Saturday, February 5, 2011
I spent a couple days in Coyhaique, taking one day to go by bus to Puerto Chacabu to eat fish and photograph abandoned boats in the harbor. On the way I met a backpacker from Santiago who I had an interesting conversation with using an i phone translation AP. I must get an i phone! Next stop was Cochrane, and early the next morning I was on my way again hitchhiking to Caleta Tortel, the hanging village. Caleta Tortel is a very old village with houses built on the steep hillsides that drop directly into the ocean. There are no roads and the village is accessed by a series of boardwalks. The weather here is horrible, windy and rainy all the time with the wind blowing straight through the flimsy wood walls of the buildings. Perched as it is over the water, it is a place that should be charming but I could not actually wait to get away the next morning. Perhaps I was sick of the cold and rain, or maybe I found the impermanence of the place unsettling, but overall it was a bit of a depressing place to be, so it was with relief that I found myself early the next morning out on the road again with my thumb in the air.
There are no roads and the whole town is reached by a series of boardwalks built over the water or steeply climbing up the hills.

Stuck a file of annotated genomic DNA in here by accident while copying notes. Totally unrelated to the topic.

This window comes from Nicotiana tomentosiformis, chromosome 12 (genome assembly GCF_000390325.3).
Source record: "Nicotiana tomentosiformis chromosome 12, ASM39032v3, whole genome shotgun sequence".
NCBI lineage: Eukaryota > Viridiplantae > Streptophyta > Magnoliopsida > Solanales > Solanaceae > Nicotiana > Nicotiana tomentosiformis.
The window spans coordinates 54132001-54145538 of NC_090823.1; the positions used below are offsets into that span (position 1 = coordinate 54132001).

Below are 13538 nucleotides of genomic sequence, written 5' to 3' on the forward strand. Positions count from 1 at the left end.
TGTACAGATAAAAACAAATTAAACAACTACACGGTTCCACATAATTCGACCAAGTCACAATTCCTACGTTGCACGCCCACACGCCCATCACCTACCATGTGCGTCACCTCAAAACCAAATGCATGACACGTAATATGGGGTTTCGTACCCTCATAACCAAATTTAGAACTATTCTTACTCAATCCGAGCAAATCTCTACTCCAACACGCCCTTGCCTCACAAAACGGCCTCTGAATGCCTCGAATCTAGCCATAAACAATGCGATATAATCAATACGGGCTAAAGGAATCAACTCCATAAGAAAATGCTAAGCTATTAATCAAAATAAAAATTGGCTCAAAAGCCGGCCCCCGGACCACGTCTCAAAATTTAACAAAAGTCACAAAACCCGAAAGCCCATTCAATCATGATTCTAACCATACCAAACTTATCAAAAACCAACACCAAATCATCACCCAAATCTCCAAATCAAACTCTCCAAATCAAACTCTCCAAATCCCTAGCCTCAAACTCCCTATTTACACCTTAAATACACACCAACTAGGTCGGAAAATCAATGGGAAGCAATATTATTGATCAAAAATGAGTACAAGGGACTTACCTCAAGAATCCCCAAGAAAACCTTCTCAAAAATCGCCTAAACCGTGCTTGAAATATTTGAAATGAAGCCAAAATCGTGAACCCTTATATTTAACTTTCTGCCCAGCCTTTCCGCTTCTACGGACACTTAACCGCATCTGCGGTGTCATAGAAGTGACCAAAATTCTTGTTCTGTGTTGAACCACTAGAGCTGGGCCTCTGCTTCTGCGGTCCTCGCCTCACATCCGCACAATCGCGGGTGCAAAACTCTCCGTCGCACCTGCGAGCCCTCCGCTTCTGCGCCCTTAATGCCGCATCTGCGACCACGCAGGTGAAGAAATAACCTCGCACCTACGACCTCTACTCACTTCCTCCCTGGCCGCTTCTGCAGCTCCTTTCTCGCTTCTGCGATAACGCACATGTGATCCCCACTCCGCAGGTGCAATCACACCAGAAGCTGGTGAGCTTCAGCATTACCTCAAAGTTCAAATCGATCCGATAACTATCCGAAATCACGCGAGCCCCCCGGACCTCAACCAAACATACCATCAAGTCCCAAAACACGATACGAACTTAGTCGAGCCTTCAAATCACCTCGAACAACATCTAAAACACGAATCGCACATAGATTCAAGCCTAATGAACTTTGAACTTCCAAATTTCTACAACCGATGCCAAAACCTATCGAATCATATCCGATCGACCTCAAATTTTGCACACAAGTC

Nothing is built to last in Caleta Tortel and the elements quickly take their toll on the flimsy wood construction. I liked the flowered sheet hanging in the window of this home.
An old boardwalk goes into ruin.
Hats hang in front of the window of a tourist shop that seems to be abandoned.
Puerto Chacabu, near Coyhaique.
Saturday, January 29, 2011
I was confused about the bus schedule leaving Chaiten, and so finally decided to hitchhike. Soon I was on my way in a Chilean police car. That evening I finally reached the strange, silent little town of La Hunta. All the hostals have matching wooden signs out front, and all are closed. Door after door I knock until finally one opens for me. Next I go in search of food and it is the same story. Finally in one resturant a women opens the door. "No food here but I will take you" she tells me and then drives me to her mothers house, who fed me a meal of carne, potatoe salad, and crepes for desert. Next morning I am headed to puyuhuapi, but change my mind at the last minute to go instead to Villa Amengual, where there is a big festival with a rodeo and concert. The town is unindated with Chilean travelers and I make the first use of my tent, setting it up in the yard of someone's house with 100 others. The rodeo starts that afternoon. It is mostly talk, with the announcer going on for 10 minutes and then finally a guy gets on a poor horse and tries to stay on for 8 seconds. This goes on for hours. Later that night is the concert, a popular Chilean band who fuses modern with traditional sounds and instruments. Next morning I join the hordes of other hitchhikers leaving the town. Traveling solo, I quickly secure my first of 4 rides that finally bring me to Coyhaique where I spend two days relaxing and preparing for the rest of my journey south.
Monday, January 17, 2011